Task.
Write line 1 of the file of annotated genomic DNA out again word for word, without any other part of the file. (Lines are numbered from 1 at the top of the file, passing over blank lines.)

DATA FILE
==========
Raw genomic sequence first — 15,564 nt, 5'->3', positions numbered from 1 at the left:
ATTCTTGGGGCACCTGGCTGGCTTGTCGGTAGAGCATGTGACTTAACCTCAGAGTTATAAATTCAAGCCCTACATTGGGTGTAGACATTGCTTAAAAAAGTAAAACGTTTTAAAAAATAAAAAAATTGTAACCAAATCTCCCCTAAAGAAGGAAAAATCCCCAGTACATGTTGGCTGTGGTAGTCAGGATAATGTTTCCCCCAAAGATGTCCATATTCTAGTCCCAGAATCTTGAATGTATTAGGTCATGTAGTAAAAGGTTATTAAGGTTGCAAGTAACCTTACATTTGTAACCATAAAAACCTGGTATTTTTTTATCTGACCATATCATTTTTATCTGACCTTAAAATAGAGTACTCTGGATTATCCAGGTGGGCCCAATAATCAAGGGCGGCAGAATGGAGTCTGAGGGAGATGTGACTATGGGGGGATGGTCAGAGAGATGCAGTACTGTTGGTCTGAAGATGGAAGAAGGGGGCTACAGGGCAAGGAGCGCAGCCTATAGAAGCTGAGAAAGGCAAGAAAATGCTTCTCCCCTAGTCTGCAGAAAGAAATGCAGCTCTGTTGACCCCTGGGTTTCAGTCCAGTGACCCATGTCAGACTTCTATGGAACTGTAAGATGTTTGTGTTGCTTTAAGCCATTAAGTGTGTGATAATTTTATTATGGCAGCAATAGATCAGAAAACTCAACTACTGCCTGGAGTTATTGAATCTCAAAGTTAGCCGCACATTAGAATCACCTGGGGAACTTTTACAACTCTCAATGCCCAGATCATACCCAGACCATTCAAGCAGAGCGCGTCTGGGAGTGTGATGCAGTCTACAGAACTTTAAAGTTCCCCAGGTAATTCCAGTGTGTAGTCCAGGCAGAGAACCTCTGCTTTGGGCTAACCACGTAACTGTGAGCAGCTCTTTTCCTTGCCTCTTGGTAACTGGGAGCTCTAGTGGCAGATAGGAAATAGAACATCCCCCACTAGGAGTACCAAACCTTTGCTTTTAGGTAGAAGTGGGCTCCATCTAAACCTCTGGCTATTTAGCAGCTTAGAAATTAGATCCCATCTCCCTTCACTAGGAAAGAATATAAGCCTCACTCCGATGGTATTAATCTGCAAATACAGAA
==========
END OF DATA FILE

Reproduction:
Raw genomic sequence first — 15,564 nt, 5'->3', positions numbered from 1 at the left: